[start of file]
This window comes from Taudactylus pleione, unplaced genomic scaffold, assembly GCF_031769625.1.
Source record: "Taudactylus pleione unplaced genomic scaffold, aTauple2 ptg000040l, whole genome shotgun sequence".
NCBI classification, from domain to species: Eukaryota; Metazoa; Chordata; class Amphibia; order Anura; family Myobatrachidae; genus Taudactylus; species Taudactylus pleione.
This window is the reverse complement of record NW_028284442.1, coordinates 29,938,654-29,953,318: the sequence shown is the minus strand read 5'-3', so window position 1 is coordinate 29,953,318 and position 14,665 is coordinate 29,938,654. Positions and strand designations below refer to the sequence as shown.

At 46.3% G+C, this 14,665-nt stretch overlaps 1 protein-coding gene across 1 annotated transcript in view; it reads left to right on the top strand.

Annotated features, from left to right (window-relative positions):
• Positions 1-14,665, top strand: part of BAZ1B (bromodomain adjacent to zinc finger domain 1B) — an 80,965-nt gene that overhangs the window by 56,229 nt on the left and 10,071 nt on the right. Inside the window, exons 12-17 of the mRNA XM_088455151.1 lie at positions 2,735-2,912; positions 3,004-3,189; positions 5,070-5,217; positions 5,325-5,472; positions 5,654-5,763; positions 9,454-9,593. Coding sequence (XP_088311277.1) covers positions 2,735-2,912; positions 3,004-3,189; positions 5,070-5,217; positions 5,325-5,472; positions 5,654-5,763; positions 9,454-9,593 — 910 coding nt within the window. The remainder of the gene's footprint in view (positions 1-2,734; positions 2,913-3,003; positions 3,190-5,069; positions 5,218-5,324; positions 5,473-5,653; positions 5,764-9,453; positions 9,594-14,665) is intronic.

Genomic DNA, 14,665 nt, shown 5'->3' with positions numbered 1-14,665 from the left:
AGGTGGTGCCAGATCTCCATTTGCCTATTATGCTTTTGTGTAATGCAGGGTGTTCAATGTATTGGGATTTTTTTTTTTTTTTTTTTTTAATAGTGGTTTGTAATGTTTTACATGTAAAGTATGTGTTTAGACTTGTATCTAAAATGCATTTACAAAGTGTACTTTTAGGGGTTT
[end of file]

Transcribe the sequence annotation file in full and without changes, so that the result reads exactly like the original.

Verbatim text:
This window comes from Taudactylus pleione, unplaced genomic scaffold, assembly GCF_031769625.1.
Source record: "Taudactylus pleione unplaced genomic scaffold, aTauple2 ptg000040l, whole genome shotgun sequence".
NCBI classification, from domain to species: Eukaryota; Metazoa; Chordata; class Amphibia; order Anura; family Myobatrachidae; genus Taudactylus; species Taudactylus pleione.
This window is the reverse complement of record NW_028284442.1, coordinates 29,938,654-29,953,318: the sequence shown is the minus strand read 5'-3', so window position 1 is coordinate 29,953,318 and position 14,665 is coordinate 29,938,654. Positions and strand designations below refer to the sequence as shown.

At 46.3% G+C, this 14,665-nt stretch overlaps 1 protein-coding gene across 1 annotated transcript in view; it reads left to right on the top strand.

Annotated features, from left to right (window-relative positions):
• Positions 1-14,665, top strand: part of BAZ1B (bromodomain adjacent to zinc finger domain 1B) — an 80,965-nt gene that overhangs the window by 56,229 nt on the left and 10,071 nt on the right. Inside the window, exons 12-17 of the mRNA XM_088455151.1 lie at positions 2,735-2,912; positions 3,004-3,189; positions 5,070-5,217; positions 5,325-5,472; positions 5,654-5,763; positions 9,454-9,593. Coding sequence (XP_088311277.1) covers positions 2,735-2,912; positions 3,004-3,189; positions 5,070-5,217; positions 5,325-5,472; positions 5,654-5,763; positions 9,454-9,593 — 910 coding nt within the window. The remainder of the gene's footprint in view (positions 1-2,734; positions 2,913-3,003; positions 3,190-5,069; positions 5,218-5,324; positions 5,473-5,653; positions 5,764-9,453; positions 9,594-14,665) is intronic.

Genomic DNA, 14,665 nt, shown 5'->3' with positions numbered 1-14,665 from the left:
AGGTGGTGCCAGATCTCCATTTGCCTATTATGCTTTTGTGTAATGCAGGGTGTTCAATGTATTGGGATTTTTTTTTTTTTTTTTTTTTAATAGTGGTTTGTAATGTTTTACATGTAAAGTATGTGTTTAGACTTGTATCTAAAATGCATTTACAAAGTGTACTTTTAGGGGTTT